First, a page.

[ Interscope / 2 LP ]
Release Date: Friday 30 June 2017
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"DAMN. is a widescreen masterpiece of rap, full of expensive beats, furious rhymes, and peerless storytelling about Kendrick's destiny in America.
Life is one funny motherfucker, it's true. "DUCKWORTH.," the last song on Kendrick Lamar's fourth studio album DAMN., tells a winding story about Anthony from Compton and Ducky from Chicago, whose paths cross first over KFC biscuits, and again, 20 years later, when Ducky's son records a song about the encounter for Anthony's record label. It's a precious origin story, the stuff of rock docs and hood DVDs, and it's delivered with such precision, vivid detail, and masterful pacing that it can't possibly be true. But it's a tale too strange to be fiction, and too powerful not to believe in-just like its author. Kendrick Lamar has proven he's a master storyteller, but he's been saving his best plot twist this whole time, waiting until he was ready, or able, to pull it off.
Storytelling has been Lamar's greatest skill and most primary mission, to put into (lots of) words what it's like to grow up as he did-to articulate, in human terms, the intimate specifics of daily self-defense from your surroundings. Somehow, he's gotten better. The raps on his fourth studio album DAMN. jab mercilessly like a sewing machine. His boyish nasal instrument is distinct and inimitable as it slithers up and down in pitch on "PRIDE." Even when Lamar sounds like Eminem, or Drake, or OutKast, he sounds like himself, and he arguably outpaces them all as a writer. On "FEAR.," he relays daily threats from his mom ("I'll beat your ass, keep talking back/I'll beat your ass, who bought you that? You stole it") and from his neighbors ("I'll probably die because I ain't know Demarcus was snitching/I'll probably die at these house parties fucking with bitches") over low-slung blues stirred by The Alchemist. Lamar's recitation is so effortless you wonder where he breathes, or if he does at all.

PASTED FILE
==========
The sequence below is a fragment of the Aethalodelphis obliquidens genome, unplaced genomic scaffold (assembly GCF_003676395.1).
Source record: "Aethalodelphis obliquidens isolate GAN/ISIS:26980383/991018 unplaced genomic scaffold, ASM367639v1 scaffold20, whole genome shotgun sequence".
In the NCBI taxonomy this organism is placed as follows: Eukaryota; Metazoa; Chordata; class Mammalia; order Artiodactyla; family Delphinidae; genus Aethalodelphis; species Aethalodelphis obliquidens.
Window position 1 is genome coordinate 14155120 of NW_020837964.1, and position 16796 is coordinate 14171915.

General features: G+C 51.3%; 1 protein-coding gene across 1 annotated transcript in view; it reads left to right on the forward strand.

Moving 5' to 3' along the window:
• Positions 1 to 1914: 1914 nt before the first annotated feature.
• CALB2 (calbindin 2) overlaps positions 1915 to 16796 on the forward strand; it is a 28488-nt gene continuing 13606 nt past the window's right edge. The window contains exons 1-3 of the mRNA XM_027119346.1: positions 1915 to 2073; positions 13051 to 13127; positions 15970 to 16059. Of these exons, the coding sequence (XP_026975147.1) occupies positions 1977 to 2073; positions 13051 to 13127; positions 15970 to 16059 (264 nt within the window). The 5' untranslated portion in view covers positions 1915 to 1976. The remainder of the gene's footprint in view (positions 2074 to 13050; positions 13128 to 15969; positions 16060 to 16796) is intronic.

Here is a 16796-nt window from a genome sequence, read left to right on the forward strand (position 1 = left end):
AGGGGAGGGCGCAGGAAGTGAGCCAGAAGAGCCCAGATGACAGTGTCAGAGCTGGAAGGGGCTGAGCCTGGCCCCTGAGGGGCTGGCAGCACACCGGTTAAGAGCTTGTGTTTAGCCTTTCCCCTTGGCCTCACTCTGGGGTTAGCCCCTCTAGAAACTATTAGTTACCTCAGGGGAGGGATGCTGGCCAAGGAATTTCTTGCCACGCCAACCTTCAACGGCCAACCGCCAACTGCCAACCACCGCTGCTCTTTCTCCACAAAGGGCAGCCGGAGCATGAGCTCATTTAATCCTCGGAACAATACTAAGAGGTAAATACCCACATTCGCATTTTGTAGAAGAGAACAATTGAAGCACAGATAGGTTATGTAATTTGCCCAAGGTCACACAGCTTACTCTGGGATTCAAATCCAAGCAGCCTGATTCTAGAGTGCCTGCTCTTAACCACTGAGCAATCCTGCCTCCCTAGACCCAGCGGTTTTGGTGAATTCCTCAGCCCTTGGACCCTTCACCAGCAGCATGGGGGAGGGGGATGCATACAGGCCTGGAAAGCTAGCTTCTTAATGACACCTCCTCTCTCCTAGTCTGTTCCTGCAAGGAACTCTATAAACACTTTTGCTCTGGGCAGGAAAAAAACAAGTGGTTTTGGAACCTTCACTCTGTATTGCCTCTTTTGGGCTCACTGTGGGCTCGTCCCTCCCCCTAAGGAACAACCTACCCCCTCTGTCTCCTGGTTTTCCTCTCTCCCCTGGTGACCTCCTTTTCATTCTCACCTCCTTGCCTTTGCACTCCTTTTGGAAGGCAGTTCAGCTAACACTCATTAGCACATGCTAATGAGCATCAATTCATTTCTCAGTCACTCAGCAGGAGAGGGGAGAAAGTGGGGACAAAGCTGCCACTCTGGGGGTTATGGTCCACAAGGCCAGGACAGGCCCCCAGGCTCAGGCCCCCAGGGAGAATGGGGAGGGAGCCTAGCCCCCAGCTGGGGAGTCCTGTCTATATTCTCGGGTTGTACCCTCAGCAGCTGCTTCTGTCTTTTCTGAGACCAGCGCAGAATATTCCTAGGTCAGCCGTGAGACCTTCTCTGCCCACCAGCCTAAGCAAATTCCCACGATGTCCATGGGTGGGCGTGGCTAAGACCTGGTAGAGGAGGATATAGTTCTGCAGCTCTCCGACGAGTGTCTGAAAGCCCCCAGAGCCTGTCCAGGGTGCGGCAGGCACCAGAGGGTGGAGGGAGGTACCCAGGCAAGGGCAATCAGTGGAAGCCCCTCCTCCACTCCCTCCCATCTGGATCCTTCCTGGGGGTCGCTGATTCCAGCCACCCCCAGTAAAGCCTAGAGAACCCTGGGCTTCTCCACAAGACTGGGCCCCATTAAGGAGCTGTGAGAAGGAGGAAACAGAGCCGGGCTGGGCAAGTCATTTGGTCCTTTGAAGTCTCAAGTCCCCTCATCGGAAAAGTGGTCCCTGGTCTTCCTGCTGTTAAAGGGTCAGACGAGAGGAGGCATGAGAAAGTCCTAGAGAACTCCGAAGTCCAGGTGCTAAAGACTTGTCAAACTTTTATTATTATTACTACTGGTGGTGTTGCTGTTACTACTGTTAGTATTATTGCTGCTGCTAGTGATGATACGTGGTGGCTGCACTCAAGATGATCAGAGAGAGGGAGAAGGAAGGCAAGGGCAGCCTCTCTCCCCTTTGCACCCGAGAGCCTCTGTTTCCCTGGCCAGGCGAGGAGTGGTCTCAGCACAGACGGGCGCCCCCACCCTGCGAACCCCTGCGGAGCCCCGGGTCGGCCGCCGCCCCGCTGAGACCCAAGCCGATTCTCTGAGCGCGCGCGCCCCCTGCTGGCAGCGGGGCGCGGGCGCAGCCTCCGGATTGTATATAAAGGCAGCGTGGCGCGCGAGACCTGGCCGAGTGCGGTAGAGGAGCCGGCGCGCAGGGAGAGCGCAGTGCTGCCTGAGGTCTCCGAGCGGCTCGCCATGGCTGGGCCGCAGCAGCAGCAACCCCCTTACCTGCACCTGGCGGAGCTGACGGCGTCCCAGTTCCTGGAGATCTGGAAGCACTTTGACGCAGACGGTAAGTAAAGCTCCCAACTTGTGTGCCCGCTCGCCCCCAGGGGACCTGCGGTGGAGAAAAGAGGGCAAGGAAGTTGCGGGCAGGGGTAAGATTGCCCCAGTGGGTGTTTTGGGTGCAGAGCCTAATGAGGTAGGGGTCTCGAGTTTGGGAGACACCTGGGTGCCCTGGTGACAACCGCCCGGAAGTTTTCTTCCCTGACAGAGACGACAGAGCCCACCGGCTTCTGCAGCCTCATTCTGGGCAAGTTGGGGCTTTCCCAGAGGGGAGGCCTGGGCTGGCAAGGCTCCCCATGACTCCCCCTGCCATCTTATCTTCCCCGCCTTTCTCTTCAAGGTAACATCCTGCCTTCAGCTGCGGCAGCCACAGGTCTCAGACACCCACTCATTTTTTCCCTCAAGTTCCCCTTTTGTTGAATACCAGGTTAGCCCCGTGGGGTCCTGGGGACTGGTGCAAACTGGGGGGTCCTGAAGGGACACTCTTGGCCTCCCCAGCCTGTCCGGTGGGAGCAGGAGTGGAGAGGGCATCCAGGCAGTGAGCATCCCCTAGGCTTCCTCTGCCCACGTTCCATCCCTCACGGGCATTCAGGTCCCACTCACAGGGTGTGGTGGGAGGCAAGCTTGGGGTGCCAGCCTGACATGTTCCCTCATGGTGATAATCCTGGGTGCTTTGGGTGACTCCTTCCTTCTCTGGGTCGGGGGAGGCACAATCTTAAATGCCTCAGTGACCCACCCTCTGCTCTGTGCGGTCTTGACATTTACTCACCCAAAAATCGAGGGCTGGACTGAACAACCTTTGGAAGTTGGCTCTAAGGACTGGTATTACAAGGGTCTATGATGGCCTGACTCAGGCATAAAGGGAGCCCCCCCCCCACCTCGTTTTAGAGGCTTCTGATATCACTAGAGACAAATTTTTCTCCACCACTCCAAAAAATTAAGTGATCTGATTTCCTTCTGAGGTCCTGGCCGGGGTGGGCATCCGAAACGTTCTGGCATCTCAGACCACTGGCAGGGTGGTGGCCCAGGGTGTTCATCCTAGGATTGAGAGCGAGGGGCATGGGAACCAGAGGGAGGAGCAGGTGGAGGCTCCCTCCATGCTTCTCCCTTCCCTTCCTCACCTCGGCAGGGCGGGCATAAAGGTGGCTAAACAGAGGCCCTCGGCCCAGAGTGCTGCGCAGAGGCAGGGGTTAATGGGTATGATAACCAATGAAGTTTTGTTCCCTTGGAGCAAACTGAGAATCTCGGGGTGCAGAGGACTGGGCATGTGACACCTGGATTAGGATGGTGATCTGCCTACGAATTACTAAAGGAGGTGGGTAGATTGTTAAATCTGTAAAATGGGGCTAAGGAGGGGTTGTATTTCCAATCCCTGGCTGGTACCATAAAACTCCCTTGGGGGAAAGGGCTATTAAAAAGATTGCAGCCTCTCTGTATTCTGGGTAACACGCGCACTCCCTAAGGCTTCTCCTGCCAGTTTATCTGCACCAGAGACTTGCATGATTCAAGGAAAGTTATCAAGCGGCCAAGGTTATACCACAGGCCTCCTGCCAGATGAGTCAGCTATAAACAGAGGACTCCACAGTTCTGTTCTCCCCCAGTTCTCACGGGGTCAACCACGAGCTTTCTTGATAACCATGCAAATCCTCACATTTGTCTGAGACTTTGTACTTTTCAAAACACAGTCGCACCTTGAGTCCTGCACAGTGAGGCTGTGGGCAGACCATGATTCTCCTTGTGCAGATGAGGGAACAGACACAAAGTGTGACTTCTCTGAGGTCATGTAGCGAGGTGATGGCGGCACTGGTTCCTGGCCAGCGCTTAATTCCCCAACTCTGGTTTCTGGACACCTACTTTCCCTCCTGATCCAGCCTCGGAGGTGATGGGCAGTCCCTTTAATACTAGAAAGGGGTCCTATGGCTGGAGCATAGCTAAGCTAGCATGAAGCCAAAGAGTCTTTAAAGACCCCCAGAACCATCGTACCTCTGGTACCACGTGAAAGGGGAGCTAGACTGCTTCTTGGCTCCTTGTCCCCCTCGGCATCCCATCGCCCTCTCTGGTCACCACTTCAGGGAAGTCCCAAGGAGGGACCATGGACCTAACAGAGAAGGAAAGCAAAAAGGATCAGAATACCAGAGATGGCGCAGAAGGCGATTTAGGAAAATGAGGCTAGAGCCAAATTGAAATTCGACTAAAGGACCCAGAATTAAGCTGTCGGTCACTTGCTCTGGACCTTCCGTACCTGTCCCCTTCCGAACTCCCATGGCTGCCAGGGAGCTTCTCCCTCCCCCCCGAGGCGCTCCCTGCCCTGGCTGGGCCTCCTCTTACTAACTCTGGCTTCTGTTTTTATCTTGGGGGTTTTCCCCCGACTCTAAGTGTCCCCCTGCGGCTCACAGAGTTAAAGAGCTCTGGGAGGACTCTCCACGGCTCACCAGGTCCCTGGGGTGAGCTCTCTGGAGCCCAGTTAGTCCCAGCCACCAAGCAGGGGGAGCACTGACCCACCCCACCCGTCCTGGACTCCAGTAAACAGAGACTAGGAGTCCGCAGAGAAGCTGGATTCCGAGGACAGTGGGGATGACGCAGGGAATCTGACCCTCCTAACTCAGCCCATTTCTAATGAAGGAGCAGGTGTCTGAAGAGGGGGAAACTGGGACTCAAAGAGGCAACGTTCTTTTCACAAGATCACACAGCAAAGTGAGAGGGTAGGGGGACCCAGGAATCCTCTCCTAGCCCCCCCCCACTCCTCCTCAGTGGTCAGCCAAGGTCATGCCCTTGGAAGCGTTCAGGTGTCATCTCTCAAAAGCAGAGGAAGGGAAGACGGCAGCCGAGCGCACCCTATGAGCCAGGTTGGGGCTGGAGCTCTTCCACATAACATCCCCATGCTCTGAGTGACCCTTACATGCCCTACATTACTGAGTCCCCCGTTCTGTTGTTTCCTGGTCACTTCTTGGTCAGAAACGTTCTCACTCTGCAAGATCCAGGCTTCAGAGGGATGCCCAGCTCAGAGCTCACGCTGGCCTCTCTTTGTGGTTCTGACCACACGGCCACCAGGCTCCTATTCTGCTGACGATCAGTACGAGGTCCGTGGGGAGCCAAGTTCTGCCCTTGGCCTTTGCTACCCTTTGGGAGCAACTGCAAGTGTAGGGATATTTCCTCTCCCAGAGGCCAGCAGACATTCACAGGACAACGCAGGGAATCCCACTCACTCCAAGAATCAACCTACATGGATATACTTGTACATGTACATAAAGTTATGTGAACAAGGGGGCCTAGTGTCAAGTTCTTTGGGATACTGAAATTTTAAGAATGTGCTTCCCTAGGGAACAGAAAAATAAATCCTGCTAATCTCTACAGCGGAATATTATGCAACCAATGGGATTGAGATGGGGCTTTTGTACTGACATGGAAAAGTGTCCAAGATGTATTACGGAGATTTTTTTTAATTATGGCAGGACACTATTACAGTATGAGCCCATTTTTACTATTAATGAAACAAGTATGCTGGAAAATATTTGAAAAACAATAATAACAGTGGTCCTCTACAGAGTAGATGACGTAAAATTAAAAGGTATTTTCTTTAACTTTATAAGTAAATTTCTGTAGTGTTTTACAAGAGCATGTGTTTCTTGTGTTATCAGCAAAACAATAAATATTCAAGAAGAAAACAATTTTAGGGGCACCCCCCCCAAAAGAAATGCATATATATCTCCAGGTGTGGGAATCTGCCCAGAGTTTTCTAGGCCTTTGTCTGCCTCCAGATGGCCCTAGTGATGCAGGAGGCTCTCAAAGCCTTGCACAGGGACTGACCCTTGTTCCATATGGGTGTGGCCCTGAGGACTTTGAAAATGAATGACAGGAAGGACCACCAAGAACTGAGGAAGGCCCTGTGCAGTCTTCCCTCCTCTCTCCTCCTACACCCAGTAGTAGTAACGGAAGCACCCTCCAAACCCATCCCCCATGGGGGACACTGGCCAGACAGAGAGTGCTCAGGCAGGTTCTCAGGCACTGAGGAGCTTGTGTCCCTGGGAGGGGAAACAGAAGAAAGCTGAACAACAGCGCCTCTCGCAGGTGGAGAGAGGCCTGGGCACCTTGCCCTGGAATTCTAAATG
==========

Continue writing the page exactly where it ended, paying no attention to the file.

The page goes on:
Kendrick is a relic of the mid-aughts rap blog era, where bedroom WordPress pages would post .zips of albums by amateurs. After years of such releases, Kendrick dropped a self-titled EP in 2009 that featured Big Pooh from Little Brother and elicited such Nah Right comments as "I like the beats on this" and "who da fuk?" Accolades swelled with each project; by 2011, he was considering signing with Dr. Dre; by 2013, he was playing "SNL" and touring with Kanye West. He came of age with his fans, and by 2015's To Pimp a Butterfly, he put to music their chest-clenched frustrations. Ever the curtain-puller, he released an album of untitled and unmastered drafts and grew his hair out. His short absence, even after lending Taylor Swift a verse, has been made to feel longer by his media shyness and a surging tide of new rappers shuttled out daily.